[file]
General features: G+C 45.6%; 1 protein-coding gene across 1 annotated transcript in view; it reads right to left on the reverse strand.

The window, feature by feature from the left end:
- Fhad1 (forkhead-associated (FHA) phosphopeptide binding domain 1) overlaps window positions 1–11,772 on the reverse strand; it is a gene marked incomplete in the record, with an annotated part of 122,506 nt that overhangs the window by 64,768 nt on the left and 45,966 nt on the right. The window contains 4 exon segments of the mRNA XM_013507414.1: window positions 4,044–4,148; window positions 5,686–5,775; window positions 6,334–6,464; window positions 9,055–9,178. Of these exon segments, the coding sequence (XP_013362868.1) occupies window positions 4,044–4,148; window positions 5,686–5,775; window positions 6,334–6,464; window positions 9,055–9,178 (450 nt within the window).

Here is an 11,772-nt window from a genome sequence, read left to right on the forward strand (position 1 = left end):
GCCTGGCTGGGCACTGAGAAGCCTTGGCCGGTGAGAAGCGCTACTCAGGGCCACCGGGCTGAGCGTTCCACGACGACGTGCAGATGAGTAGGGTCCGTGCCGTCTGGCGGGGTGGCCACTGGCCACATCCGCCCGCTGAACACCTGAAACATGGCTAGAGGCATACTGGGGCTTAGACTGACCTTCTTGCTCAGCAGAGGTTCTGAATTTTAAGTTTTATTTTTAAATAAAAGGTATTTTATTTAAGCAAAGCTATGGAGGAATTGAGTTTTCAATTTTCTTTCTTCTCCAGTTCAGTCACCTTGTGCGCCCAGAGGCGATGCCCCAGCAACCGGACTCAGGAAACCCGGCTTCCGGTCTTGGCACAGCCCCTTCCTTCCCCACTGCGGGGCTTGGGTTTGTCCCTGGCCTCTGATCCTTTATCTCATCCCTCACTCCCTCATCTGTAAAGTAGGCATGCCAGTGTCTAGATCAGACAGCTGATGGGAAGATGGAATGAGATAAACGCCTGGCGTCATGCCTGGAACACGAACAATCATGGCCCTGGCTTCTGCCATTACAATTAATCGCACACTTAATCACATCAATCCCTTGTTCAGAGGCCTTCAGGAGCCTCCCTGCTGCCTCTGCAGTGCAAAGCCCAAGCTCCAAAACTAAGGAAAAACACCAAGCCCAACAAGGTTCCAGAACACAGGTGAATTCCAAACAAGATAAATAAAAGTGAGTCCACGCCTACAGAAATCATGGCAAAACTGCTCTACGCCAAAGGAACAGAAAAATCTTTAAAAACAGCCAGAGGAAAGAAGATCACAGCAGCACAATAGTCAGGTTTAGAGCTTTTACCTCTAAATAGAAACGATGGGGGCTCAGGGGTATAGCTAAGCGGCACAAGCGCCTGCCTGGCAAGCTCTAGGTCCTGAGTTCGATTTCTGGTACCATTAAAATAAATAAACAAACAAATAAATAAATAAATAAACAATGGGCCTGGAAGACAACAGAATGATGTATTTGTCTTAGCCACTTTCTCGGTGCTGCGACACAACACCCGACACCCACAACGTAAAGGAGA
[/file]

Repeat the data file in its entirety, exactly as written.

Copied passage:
General features: G+C 45.6%; 1 protein-coding gene across 1 annotated transcript in view; it reads right to left on the reverse strand.

The window, feature by feature from the left end:
- Fhad1 (forkhead-associated (FHA) phosphopeptide binding domain 1) overlaps window positions 1–11,772 on the reverse strand; it is a gene marked incomplete in the record, with an annotated part of 122,506 nt that overhangs the window by 64,768 nt on the left and 45,966 nt on the right. The window contains 4 exon segments of the mRNA XM_013507414.1: window positions 4,044–4,148; window positions 5,686–5,775; window positions 6,334–6,464; window positions 9,055–9,178. Of these exon segments, the coding sequence (XP_013362868.1) occupies window positions 4,044–4,148; window positions 5,686–5,775; window positions 6,334–6,464; window positions 9,055–9,178 (450 nt within the window).

Here is an 11,772-nt window from a genome sequence, read left to right on the forward strand (position 1 = left end):
GCCTGGCTGGGCACTGAGAAGCCTTGGCCGGTGAGAAGCGCTACTCAGGGCCACCGGGCTGAGCGTTCCACGACGACGTGCAGATGAGTAGGGTCCGTGCCGTCTGGCGGGGTGGCCACTGGCCACATCCGCCCGCTGAACACCTGAAACATGGCTAGAGGCATACTGGGGCTTAGACTGACCTTCTTGCTCAGCAGAGGTTCTGAATTTTAAGTTTTATTTTTAAATAAAAGGTATTTTATTTAAGCAAAGCTATGGAGGAATTGAGTTTTCAATTTTCTTTCTTCTCCAGTTCAGTCACCTTGTGCGCCCAGAGGCGATGCCCCAGCAACCGGACTCAGGAAACCCGGCTTCCGGTCTTGGCACAGCCCCTTCCTTCCCCACTGCGGGGCTTGGGTTTGTCCCTGGCCTCTGATCCTTTATCTCATCCCTCACTCCCTCATCTGTAAAGTAGGCATGCCAGTGTCTAGATCAGACAGCTGATGGGAAGATGGAATGAGATAAACGCCTGGCGTCATGCCTGGAACACGAACAATCATGGCCCTGGCTTCTGCCATTACAATTAATCGCACACTTAATCACATCAATCCCTTGTTCAGAGGCCTTCAGGAGCCTCCCTGCTGCCTCTGCAGTGCAAAGCCCAAGCTCCAAAACTAAGGAAAAACACCAAGCCCAACAAGGTTCCAGAACACAGGTGAATTCCAAACAAGATAAATAAAAGTGAGTCCACGCCTACAGAAATCATGGCAAAACTGCTCTACGCCAAAGGAACAGAAAAATCTTTAAAAACAGCCAGAGGAAAGAAGATCACAGCAGCACAATAGTCAGGTTTAGAGCTTTTACCTCTAAATAGAAACGATGGGGGCTCAGGGGTATAGCTAAGCGGCACAAGCGCCTGCCTGGCAAGCTCTAGGTCCTGAGTTCGATTTCTGGTACCATTAAAATAAATAAACAAACAAATAAATAAATAAATAAACAATGGGCCTGGAAGACAACAGAATGATGTATTTGTCTTAGCCACTTTCTCGGTGCTGCGACACAACACCCGACACCCACAACGTAAAGGAGA